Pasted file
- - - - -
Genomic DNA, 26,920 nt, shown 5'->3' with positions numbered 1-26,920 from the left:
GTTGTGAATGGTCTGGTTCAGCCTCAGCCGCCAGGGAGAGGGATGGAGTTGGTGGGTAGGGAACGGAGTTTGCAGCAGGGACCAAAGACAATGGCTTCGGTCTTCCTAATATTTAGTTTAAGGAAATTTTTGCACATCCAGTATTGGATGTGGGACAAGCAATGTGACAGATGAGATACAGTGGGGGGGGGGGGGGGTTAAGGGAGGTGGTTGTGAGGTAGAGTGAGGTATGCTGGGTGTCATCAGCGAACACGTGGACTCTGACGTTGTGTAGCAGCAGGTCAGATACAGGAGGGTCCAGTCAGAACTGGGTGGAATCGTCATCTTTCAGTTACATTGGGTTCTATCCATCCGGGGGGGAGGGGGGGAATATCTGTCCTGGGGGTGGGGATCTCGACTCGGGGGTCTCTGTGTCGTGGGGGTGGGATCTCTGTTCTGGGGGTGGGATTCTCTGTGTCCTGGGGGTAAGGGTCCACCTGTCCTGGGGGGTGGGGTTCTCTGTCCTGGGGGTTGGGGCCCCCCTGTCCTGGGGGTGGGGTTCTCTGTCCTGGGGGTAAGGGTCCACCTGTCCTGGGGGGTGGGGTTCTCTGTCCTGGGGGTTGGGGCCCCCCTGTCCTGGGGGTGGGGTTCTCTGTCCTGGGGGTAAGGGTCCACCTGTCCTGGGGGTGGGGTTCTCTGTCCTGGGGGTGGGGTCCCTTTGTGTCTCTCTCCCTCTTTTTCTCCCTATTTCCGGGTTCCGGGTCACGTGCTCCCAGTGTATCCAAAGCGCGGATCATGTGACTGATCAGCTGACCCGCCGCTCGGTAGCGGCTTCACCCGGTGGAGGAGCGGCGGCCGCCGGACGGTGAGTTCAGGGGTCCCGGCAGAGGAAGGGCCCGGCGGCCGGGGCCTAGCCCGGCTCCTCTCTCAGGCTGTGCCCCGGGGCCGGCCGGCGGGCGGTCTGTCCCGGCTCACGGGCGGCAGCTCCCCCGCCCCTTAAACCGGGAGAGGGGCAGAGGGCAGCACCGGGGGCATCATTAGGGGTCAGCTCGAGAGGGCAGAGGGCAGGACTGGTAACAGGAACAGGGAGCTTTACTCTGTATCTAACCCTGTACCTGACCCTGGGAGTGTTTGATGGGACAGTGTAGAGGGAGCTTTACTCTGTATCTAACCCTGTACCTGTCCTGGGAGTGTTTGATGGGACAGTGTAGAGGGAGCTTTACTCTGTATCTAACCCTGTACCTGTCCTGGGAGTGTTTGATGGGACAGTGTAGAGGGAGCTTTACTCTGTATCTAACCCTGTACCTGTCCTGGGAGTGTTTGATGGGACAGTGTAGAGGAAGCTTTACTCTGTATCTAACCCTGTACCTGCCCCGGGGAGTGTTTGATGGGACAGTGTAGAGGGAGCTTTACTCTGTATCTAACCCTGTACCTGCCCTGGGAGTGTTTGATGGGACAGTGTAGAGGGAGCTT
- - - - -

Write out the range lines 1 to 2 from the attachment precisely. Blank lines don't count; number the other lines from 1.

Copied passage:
Genomic DNA, 26,920 nt, shown 5'->3' with positions numbered 1-26,920 from the left:
GTTGTGAATGGTCTGGTTCAGCCTCAGCCGCCAGGGAGAGGGATGGAGTTGGTGGGTAGGGAACGGAGTTTGCAGCAGGGACCAAAGACAATGGCTTCGGTCTTCCTAATATTTAGTTTAAGGAAATTTTTGCACATCCAGTATTGGATGTGGGACAAGCAATGTGACAGATGAGATACAGTGGGGGGGGGGGGGGGTTAAGGGAGGTGGTTGTGAGGTAGAGTGAGGTATGCTGGGTGTCATCAGCGAACACGTGGACTCTGACGTTGTGTAGCAGCAGGTCAGATACAGGAGGGTCCAGTCAGAACTGGGTGGAATCGTCATCTTTCAGTTACATTGGGTTCTATCCATCCGGGGGGGAGGGGGGGAATATCTGTCCTGGGGGTGGGGATCTCGACTCGGGGGTCTCTGTGTCGTGGGGGTGGGATCTCTGTTCTGGGGGTGGGATTCTCTGTGTCCTGGGGGTAAGGGTCCACCTGTCCTGGGGGGTGGGGTTCTCTGTCCTGGGGGTTGGGGCCCCCCTGTCCTGGGGGTGGGGTTCTCTGTCCTGGGGGTAAGGGTCCACCTGTCCTGGGGGGTGGGGTTCTCTGTCCTGGGGGTTGGGGCCCCCCTGTCCTGGGGGTGGGGTTCTCTGTCCTGGGGGTAAGGGTCCACCTGTCCTGGGGGTGGGGTTCTCTGTCCTGGGGGTGGGGTCCCTTTGTGTCTCTCTCCCTCTTTTTCTCCCTATTTCCGGGTTCCGGGTCACGTGCTCCCAGTGTATCCAAAGCGCGGATCATGTGACTGATCAGCTGACCCGCCGCTCGGTAGCGGCTTCACCCGGTGGAGGAGCGGCGGCCGCCGGACGGTGAGTTCAGGGGTCCCGGCAGAGGAAGGGCCCGGCGGCCGGGGCCTAGCCCGGCTCCTCTCTCAGGCTGTGCCCCGGGGCCGGCCGGCGGGCGGTCTGTCCCGGCTCACGGGCGGCAGCTCCCCCGCCCCTTAAACCGGGAGAGGGGCAGAGGGCAGCACCGGGGGCATCATTAGGGGTCAGCTCGAGAGGGCAGAGGGCAGGACTGGTAACAGGAACAGGGAGCTTTACTCTGTATCTAACCCTGTACCTGACCCTGGGAGTGTTTGATGGGACAGTGTAGAGGGAGCTTTACTCTGTATCTAACCCTGTACCTGTCCTGGGAGTGTTTGATGGGACAGTGTAGAGGGAGCTTTACTCTGTATCTAACCCTGTACCTGTCCTGGGAGTGTTTGATGGGACAGTGTAGAGGGAGCTTTACTCTGTATCTAACCCTGTACCTGTCCTGGGAGTGTTTGATGGGACAGTGTAGAGGAAGCTTTACTCTGTATCTAACCCTGTACCTGCCCCGGGGAGTGTTTGATGGGACAGTGTAGAGGGAGCTTTACTCTGTATCTAACCCTGTACCTGCCCTGGGAGTGTTTGATGGGACAGTGTAGAGGGAGCTT